2. Also Vettel in 3rd was some 12 seconds behind Hamilton initially during the second (??) VSC, I thought, but immediately seemed to be just 5-6 seconds behind on the restart (by when Rosberg had pitted). Maybe I missed something, the random FOM coverage didn’t help.

      1. Same here. I am still not able to know why the gap suddenly dropped.

      2. Yeah I noticed that one also. Perhaps Hamilton was going too slow again?

        Guess they are free to drive slower than the delta if they want.

    3. @fer-no65 Hamilton drives way above delta time, forcing Ricciardo to go slower too since no passing allowed. Rosberg drives near the delta just like everybody else, hence why he caught up with them.

      The difference between VSC and SC in the race that I noticed is if the work required disrupting the circuit or not.
      VSC 1: Debris from lap collision (scattered but light and not really in main racing line)
      SC 1: Ericsson Sauber parked on the wrong side where the tractor needs to cross the track from the other side.
      VSC 2: Hulkenberg parked out of the track and the tractor can reach him without crossing the track. However since Bianchi accident I think whenever a heavy machinery in the track we will see VSC deployed more often.
      SC 2: Kvyat has a big shunt and debris everywhere including the car stopped close to racing line.

      1. @sonicslv, @fer-no65 that seems about it indeed – also Kvyat was just about parked in the pitlane entry too – quite clear why that was a SC at least.

  4. I don’t understand this. I thought that wasn’t allowed.

    Maintaining gaps under VSC is not an obligation, the only thing that the drivers are required to do is not drive faster than a set lap time (which is the same for everybody). If any driver goes even slower than that (deliberately or not) the cars behind are allowed to close the gap. In this particular case, it’s Hamilton who drove particularly slowly under VSC (prompting Kvyat to wonder why on team radio), backing up the Red Bulls behind him and allowing Rosberg to catch up.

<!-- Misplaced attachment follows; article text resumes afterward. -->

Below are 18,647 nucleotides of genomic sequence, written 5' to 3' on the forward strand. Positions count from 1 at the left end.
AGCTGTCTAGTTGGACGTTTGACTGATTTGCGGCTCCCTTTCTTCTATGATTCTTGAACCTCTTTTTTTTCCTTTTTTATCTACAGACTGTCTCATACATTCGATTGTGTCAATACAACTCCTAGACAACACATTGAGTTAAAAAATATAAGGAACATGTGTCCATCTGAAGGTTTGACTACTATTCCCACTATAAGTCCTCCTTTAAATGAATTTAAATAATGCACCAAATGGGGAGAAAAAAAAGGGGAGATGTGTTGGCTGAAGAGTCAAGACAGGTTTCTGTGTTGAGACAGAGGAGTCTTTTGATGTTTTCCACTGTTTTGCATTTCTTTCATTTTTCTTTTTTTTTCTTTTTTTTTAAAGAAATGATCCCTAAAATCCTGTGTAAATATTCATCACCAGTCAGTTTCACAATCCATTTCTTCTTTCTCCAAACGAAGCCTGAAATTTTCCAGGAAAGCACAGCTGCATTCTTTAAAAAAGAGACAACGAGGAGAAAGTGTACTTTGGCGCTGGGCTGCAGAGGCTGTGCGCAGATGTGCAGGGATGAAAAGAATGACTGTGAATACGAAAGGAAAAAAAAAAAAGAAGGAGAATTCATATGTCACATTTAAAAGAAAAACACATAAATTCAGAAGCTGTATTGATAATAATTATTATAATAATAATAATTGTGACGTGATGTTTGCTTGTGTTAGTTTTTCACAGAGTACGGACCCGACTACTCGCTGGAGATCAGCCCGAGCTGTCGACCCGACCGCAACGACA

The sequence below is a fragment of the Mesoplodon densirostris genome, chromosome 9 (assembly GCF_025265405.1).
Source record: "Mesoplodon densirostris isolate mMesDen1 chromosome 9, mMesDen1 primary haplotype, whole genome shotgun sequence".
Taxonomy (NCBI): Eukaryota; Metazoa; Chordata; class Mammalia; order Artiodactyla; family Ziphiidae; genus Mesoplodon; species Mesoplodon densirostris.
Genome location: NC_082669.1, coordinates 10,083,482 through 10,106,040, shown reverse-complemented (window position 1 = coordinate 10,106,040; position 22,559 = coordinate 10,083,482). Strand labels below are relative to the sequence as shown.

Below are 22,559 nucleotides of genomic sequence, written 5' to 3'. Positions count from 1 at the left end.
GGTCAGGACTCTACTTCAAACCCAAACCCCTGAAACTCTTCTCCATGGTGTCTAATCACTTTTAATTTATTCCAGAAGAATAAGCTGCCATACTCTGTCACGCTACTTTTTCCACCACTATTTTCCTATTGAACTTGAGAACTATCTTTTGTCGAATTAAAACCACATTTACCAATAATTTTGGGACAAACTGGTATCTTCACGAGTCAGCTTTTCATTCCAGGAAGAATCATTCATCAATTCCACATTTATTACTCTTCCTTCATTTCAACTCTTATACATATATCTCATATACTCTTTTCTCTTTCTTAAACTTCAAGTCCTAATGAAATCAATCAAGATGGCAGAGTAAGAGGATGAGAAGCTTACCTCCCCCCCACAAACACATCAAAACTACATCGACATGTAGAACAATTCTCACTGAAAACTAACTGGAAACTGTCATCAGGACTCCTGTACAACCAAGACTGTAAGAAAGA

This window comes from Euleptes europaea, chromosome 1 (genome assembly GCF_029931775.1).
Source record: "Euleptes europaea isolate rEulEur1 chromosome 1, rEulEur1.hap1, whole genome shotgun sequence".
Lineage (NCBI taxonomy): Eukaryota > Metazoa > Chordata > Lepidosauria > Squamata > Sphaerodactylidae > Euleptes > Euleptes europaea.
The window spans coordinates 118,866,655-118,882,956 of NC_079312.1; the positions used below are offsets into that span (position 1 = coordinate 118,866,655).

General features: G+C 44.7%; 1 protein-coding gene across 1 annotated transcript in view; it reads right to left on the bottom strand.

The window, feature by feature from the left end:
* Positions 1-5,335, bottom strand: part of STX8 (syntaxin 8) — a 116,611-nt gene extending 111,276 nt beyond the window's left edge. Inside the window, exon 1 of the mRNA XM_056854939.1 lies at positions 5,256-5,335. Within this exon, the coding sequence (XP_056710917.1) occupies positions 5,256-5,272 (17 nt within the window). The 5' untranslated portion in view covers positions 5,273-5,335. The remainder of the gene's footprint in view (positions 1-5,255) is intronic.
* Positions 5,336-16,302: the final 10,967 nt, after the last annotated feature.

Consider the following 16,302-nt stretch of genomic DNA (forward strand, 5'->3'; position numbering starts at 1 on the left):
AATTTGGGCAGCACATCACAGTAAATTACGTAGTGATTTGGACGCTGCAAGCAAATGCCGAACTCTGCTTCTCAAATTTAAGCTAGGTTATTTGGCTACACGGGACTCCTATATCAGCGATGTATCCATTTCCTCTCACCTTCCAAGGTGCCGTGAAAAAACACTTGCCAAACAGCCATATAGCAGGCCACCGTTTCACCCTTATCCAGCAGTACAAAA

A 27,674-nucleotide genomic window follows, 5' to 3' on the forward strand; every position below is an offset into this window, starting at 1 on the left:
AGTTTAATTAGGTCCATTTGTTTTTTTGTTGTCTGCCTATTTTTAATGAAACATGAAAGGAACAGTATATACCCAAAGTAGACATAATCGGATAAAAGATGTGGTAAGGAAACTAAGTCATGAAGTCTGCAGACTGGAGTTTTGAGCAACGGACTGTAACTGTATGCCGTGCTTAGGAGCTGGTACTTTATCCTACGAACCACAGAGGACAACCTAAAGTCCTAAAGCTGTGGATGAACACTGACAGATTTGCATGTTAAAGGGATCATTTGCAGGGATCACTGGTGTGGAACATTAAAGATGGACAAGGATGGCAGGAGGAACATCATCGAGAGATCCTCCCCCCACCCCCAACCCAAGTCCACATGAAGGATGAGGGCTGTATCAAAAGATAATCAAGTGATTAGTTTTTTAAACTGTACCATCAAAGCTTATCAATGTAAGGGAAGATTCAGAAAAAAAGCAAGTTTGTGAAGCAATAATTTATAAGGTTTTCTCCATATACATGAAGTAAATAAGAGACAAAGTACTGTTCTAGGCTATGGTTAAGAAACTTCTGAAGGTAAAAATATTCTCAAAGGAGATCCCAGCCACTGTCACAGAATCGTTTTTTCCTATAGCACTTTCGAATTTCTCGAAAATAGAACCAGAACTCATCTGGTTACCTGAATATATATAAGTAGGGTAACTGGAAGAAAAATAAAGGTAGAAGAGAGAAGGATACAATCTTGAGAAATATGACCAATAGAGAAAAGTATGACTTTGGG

1. It does show that the system as it is leaves room for manipulation. Maybe there should be a designated minimum speed to avoid cars unnecessarily slowing the competitors behind (to help their teammate for example).

      1. Or just use the system from the WEC and other endurance series: Code 60. Basically, everyone does 60km/h*. Gaps are maintained, and it’s 6328756478065478325647563420578468370.8× simpler than the VSC.

        *This may need to be higher for F1

      2. It is an interesting one. You can easily imagine a situation where a driver deliberately drives slower than the minimum speed to back up the rest of the field and allow his team mate to build a gap. I wonder if there’s anything in the rules against that?
        I agree with @raceprouk ‘s suggestion that code 60 makes a lot more sense (although in Monaco they’d have to be able to drive slower than that speed to get round the Fairmont hairpin!).

    2. Don’t know why they don’t juse use pit speed limiters and call it a day. So much simpler.

    3. I don’t see it as any different than driving behind a real Safety Car. The cars close up gaps when a real SC is out, why wouldn’t they under a VSC? They just need to drive below a certain speed for safety purposes. I don’t think there is any intent is to maintain gaps.

    4. Its a confusing system (unnecessarily), I believe it works by splitting the track into sections say 200m sections and then telling the driver when he can arrive at the next checkpoint. If you arrive early then you get penalized. The problem with that is if you get the VSC signal when you are already halfway there then you almost have to come to a complete standstill in order not to arrive early. I think what happens sometimes is that a driver who is ahead and already halfway through a section when he received the VSC might get caught up by a driver just entering the section and therefore could carry more speed through the section. Personally a pitlane type speed limit would be a lot easier and safer.

  5. One thing I didn’t hear anyone mention: the race really showed what the Red Bull can do when the engine power difference is removed. That chassis is still ahead of everyone else’s.

    1. Maybe, but its more likely that RBR set up for wet conditions only. As it dried, they were no where.

    2. Don’t know if I’m correct but red bull do have one of the best chassis. (I think it’s more the areo there ahead) The relative performance of the tr’s and the sheer pace change after it dried to me shows red bull entered parc ferme gambling on a full wet set up. On the evidence of this year and last year there is simply no way the aero and chassis is that much better than Mercedes that they are 1-2seconds a lap faster with 50hp down using the same set up.